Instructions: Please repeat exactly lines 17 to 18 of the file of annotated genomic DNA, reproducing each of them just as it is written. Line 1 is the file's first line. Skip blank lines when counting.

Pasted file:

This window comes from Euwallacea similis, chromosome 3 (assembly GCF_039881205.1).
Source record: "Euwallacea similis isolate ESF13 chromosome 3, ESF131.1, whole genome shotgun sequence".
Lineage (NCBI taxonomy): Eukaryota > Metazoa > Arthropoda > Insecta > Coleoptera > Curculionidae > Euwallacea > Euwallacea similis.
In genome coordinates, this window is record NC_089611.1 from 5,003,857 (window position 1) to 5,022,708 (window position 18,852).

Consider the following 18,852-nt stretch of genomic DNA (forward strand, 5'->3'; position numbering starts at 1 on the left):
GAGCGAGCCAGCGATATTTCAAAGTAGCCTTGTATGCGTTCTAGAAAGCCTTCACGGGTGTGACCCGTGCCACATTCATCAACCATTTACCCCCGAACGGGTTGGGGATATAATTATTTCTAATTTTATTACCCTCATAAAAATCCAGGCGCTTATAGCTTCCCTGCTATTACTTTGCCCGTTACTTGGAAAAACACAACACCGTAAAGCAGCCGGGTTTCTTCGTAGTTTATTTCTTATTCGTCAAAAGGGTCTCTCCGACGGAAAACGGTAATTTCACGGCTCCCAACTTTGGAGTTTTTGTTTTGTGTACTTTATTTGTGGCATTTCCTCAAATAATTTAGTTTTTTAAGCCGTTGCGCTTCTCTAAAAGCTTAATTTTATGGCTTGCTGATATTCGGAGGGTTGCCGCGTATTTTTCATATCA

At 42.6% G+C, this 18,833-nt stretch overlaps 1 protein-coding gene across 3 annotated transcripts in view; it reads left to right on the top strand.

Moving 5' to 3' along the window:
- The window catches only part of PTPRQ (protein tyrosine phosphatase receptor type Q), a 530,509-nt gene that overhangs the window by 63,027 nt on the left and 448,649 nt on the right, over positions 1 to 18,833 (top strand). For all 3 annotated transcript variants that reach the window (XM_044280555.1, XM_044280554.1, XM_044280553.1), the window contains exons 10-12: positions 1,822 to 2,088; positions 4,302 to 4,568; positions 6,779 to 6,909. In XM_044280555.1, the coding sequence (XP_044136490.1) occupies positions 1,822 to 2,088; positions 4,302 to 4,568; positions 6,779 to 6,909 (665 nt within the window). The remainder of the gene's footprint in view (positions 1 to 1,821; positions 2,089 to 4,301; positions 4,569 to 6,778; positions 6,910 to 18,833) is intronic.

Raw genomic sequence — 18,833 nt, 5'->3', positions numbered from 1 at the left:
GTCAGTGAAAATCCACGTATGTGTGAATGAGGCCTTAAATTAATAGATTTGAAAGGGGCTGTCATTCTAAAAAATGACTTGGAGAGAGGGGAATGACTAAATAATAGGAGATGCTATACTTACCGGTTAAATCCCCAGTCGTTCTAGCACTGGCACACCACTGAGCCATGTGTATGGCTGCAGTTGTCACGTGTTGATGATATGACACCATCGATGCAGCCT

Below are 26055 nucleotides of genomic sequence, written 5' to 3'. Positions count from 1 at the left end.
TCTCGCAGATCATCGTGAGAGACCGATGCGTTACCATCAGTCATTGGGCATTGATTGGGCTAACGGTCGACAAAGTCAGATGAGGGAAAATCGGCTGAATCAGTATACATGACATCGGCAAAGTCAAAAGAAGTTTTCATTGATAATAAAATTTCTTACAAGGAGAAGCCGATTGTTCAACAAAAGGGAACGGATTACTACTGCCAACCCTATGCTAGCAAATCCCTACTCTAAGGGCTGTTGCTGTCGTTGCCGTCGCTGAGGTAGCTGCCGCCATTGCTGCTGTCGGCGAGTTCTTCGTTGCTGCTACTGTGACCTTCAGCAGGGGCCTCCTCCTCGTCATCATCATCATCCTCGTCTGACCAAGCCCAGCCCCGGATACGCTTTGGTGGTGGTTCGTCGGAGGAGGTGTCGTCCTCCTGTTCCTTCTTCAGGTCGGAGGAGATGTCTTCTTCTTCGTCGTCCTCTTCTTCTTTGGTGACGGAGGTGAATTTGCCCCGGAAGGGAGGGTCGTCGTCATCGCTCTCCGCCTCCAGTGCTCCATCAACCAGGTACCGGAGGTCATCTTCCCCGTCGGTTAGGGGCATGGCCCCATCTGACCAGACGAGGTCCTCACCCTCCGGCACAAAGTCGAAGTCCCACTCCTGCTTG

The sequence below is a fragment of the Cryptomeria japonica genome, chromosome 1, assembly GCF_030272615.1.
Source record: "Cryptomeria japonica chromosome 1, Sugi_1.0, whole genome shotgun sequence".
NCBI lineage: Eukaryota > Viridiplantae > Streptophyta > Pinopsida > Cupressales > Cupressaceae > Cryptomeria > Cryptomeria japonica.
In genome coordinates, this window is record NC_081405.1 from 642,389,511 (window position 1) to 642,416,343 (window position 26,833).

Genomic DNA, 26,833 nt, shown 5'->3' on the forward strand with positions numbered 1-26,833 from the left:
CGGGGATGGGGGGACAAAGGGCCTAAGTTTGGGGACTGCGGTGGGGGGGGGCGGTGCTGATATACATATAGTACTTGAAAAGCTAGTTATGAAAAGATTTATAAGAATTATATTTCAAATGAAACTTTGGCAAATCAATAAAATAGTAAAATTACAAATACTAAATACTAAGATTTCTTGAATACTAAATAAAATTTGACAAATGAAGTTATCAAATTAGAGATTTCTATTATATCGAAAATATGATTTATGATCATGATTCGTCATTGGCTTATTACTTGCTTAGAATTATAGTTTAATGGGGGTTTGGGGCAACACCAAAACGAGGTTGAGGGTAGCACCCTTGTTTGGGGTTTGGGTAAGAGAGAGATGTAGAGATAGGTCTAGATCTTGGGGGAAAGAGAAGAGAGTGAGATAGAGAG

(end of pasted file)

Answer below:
In genome coordinates, this window is record NC_081405.1 from 642,389,511 (window position 1) to 642,416,343 (window position 26,833).

Genomic DNA, 26,833 nt, shown 5'->3' on the forward strand with positions numbered 1-26,833 from the left: